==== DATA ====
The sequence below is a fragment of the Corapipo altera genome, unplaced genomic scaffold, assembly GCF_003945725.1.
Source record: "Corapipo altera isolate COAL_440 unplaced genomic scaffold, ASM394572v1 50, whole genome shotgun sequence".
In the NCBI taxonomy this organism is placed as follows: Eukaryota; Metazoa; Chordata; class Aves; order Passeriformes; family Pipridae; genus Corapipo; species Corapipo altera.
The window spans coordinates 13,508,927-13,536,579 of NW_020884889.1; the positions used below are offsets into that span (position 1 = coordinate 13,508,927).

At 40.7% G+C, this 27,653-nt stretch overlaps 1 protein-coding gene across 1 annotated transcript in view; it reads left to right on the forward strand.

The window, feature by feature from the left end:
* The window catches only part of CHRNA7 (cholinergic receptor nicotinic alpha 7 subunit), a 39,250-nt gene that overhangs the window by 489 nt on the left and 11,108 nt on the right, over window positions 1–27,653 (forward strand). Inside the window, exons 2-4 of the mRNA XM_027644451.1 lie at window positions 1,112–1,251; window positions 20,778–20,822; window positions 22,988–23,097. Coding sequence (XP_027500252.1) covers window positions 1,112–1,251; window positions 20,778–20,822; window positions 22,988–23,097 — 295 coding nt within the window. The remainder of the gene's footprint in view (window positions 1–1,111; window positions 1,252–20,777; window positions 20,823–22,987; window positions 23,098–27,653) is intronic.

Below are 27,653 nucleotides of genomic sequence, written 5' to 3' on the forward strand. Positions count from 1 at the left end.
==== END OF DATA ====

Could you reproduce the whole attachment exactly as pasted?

The sequence below is a fragment of the Corapipo altera genome, unplaced genomic scaffold, assembly GCF_003945725.1.
Source record: "Corapipo altera isolate COAL_440 unplaced genomic scaffold, ASM394572v1 50, whole genome shotgun sequence".
In the NCBI taxonomy this organism is placed as follows: Eukaryota; Metazoa; Chordata; class Aves; order Passeriformes; family Pipridae; genus Corapipo; species Corapipo altera.
The window spans coordinates 13,508,927-13,536,579 of NW_020884889.1; the positions used below are offsets into that span (position 1 = coordinate 13,508,927).

At 40.7% G+C, this 27,653-nt stretch overlaps 1 protein-coding gene across 1 annotated transcript in view; it reads left to right on the forward strand.

The window, feature by feature from the left end:
* The window catches only part of CHRNA7 (cholinergic receptor nicotinic alpha 7 subunit), a 39,250-nt gene that overhangs the window by 489 nt on the left and 11,108 nt on the right, over window positions 1–27,653 (forward strand). Inside the window, exons 2-4 of the mRNA XM_027644451.1 lie at window positions 1,112–1,251; window positions 20,778–20,822; window positions 22,988–23,097. Coding sequence (XP_027500252.1) covers window positions 1,112–1,251; window positions 20,778–20,822; window positions 22,988–23,097 — 295 coding nt within the window. The remainder of the gene's footprint in view (window positions 1–1,111; window positions 1,252–20,777; window positions 20,823–22,987; window positions 23,098–27,653) is intronic.

Below are 27,653 nucleotides of genomic sequence, written 5' to 3' on the forward strand. Positions count from 1 at the left end.